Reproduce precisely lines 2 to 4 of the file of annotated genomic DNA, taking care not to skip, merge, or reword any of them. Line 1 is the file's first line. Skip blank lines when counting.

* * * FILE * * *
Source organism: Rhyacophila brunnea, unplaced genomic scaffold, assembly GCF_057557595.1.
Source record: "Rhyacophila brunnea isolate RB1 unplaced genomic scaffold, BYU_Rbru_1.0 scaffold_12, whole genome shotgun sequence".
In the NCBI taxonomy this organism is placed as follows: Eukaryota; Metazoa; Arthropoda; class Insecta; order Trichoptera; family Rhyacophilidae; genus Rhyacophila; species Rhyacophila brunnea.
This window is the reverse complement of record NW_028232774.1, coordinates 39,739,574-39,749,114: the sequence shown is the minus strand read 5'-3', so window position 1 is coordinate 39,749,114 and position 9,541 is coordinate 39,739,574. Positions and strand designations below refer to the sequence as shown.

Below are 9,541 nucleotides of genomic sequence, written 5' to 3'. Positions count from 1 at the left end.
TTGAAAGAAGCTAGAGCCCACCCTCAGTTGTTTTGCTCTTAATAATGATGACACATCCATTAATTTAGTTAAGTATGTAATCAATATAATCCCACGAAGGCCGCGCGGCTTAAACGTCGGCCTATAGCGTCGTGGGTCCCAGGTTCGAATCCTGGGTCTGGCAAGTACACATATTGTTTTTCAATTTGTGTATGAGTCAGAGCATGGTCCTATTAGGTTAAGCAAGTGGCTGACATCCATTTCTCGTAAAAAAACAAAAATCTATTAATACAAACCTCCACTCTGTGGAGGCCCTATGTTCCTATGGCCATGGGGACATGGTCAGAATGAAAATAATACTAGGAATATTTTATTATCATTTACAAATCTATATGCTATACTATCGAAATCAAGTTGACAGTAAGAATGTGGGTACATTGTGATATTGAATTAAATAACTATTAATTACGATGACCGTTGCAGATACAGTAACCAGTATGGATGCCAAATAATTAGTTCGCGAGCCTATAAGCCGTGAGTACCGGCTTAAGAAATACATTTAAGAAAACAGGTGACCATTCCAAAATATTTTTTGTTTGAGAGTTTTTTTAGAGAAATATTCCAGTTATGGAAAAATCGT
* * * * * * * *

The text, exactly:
Source record: "Rhyacophila brunnea isolate RB1 unplaced genomic scaffold, BYU_Rbru_1.0 scaffold_12, whole genome shotgun sequence".
In the NCBI taxonomy this organism is placed as follows: Eukaryota; Metazoa; Arthropoda; class Insecta; order Trichoptera; family Rhyacophilidae; genus Rhyacophila; species Rhyacophila brunnea.
This window is the reverse complement of record NW_028232774.1, coordinates 39,739,574-39,749,114: the sequence shown is the minus strand read 5'-3', so window position 1 is coordinate 39,749,114 and position 9,541 is coordinate 39,739,574. Positions and strand designations below refer to the sequence as shown.